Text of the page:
It’s an unfortunate reality that, if you ever hope to experience some kind of success online, you should expect a negative review. They’re not the end of the world. Sometimes they can be helpful. Sometimes, they can highlight an issue that you need to address and provide an opportunity for growth that turn a negative reception around into a reversal that wins over new customers.
In other cases, however, they can do serious damage to your reputation and your likelihood of gaining new customers. Here, we’re going to look at why online businesses get bad reviews, as well as what you can do to manage them with as little damage done to the brand as possible.
Why you get bad reviews
You might think that the question of why you get bad reviews answers itself. Simply read the review and you’re going to see the motivation behind it, right? Not always. There are a host of motivations and circumstances behind negative reviews that warrant a closer look at. Here are a few of them:
- Service problems: The most common source of legitimate negative reviews is down to service, whether it’s someone who was rude on the phone to neglecting to respond to customers on social media. On the whole, these are the easiest to address with an apology and amendment.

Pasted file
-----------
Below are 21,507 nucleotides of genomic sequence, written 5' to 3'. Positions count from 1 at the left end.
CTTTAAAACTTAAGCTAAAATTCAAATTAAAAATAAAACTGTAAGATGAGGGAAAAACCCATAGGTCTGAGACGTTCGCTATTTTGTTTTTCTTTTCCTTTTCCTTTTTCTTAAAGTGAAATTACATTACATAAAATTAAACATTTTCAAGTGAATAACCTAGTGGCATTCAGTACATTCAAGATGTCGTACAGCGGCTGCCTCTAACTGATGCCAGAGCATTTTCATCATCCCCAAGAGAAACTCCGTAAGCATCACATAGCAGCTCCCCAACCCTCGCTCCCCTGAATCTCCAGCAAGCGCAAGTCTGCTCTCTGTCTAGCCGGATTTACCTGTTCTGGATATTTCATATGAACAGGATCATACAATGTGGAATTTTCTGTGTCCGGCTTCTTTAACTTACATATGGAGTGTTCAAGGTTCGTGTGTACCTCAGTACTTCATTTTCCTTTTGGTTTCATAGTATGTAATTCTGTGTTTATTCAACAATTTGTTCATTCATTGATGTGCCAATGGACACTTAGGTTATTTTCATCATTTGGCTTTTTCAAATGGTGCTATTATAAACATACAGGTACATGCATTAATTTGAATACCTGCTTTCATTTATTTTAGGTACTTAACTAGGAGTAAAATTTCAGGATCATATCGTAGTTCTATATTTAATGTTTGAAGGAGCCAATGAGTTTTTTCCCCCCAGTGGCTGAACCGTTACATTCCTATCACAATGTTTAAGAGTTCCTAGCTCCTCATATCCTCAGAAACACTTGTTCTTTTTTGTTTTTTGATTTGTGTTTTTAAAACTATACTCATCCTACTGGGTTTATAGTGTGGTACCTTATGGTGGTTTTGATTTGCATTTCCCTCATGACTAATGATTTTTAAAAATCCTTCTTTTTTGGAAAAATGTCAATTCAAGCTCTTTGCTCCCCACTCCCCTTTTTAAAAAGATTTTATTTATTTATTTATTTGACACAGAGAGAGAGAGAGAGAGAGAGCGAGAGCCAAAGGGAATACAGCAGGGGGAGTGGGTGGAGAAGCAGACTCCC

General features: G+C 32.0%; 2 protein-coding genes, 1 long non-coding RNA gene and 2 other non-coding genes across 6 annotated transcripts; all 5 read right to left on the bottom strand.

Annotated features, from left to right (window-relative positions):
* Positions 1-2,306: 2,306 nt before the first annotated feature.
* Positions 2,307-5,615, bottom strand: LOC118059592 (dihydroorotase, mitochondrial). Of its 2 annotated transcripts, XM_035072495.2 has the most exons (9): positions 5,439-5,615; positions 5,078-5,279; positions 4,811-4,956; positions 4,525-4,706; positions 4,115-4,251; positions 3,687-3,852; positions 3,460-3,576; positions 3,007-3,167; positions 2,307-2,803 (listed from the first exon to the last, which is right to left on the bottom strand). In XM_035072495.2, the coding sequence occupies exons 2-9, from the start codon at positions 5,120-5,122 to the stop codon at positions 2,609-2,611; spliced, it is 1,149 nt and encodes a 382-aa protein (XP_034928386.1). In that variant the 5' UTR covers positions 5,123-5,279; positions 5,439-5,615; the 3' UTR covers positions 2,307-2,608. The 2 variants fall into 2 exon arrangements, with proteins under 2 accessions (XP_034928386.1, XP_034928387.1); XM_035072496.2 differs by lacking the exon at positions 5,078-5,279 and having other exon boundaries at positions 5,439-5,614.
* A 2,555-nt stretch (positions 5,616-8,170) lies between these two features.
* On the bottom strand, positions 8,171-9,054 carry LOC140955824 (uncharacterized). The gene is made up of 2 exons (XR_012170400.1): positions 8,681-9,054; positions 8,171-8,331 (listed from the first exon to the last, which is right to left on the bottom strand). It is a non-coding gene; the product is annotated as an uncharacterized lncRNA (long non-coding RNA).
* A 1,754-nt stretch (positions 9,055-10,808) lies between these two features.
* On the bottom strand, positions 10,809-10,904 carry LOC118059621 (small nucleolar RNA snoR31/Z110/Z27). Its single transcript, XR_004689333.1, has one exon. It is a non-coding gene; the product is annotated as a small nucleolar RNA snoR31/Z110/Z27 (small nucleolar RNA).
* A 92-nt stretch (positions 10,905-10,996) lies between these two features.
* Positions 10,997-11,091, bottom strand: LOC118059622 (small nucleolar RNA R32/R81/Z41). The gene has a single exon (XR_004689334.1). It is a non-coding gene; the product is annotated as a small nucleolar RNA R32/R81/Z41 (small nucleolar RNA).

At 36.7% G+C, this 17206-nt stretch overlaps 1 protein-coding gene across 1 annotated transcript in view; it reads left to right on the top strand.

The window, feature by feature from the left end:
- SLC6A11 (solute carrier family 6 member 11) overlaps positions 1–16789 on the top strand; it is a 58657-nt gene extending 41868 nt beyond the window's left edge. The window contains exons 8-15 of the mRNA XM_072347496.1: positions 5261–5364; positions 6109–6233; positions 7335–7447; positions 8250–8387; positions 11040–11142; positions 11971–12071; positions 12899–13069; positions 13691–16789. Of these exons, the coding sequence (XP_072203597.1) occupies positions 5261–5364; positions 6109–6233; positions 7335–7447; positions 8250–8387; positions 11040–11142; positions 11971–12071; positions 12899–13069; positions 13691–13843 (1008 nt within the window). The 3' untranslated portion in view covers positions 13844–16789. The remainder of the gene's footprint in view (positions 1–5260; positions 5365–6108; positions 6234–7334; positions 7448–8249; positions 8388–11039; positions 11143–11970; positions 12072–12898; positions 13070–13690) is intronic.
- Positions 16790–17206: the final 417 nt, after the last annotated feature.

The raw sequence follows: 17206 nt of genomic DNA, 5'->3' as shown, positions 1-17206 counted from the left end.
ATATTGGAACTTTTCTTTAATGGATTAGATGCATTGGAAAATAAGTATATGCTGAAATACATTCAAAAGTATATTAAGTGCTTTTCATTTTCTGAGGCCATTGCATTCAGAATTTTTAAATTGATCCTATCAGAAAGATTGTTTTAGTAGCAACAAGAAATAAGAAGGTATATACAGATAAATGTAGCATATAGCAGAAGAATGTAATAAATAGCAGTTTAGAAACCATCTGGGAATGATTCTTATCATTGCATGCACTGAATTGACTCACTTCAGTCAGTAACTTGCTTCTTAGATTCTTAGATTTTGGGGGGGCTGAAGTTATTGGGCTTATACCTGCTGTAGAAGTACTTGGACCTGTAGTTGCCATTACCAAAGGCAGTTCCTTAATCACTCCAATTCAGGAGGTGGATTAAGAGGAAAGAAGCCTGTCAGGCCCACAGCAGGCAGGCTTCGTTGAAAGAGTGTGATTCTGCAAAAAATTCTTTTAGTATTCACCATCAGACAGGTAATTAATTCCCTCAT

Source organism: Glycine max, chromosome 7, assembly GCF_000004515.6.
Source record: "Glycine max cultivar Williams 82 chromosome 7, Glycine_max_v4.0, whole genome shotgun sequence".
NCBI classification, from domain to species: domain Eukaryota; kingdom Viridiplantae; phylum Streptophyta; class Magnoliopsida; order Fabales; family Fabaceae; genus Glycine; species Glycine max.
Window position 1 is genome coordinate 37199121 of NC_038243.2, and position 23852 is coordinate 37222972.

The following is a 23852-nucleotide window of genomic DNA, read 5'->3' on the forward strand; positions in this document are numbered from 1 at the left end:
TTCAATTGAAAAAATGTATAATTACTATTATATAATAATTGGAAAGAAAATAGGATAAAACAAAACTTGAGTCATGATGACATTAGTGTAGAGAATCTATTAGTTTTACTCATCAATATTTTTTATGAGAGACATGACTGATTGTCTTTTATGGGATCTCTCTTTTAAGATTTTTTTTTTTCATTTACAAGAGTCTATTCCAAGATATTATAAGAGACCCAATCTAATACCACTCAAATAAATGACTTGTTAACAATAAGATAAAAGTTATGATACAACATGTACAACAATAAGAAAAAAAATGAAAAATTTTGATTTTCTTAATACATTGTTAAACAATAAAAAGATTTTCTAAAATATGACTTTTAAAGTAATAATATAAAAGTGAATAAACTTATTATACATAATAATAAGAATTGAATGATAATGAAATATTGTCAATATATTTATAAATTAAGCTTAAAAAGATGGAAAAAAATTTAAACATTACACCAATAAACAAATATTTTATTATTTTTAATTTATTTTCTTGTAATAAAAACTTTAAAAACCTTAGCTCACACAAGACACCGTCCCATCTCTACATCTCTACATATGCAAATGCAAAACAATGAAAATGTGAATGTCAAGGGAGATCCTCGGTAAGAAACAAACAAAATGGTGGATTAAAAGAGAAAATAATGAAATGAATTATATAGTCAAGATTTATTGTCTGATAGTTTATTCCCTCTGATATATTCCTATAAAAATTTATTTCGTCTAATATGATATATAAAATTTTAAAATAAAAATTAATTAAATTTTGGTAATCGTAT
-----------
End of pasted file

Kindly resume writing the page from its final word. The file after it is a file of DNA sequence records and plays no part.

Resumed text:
- Product problems: If someone genuinely dislikes your product or service, it can be harder to turn it around. In most cases, making it right with a refund or credit is the best way to go.
- Policy problems: People are paying a lot more attention to the policy of a company, from how employees are treated to different rules for how your service can or can’t be used. A lack of clarity on policy and reasoning behind it can be a common source of complaints.
- Negative SEO: Just as you use search engine optimisation to grow your visibility and improve your brand’s reputation, you should be aware of bad actors that use it to do the opposite. Some black hat SEO teams will employ bad reviews as negative SEO to try and make the worst news about your brand the most visible information, aiming to damage your business.
Don’t take it personally, see the customer’s side
If a review feels particularly unfair, it can be tempting to let your justified anger take over. Never let that happen. The reviewer isn’t responding to you personally, but rather to their experiences with your products, services, and brand. Put on your professional business owner cap and take a few moments to yourself to get any of that lingering anger out of your system.
You’re much likely to see a better outcome if you make the conversation a collaboration with your customer rather than a direct contradiction. See how their situation impacts them, empathise with them, and offer a resolution. The customer is always right isn’t always true, but it’s always a helpful mindset when dealing with them.
Seek feedback where possible
It’s wise to respond when possible to bad reviews, but how do you respond? It’s always good to start off with an apology, whether you think that it’s warranted or once. It’s a good way to disarm some of the hostility that might come with a negative review (and the experience that motivated it) and publicly frames you in a better light.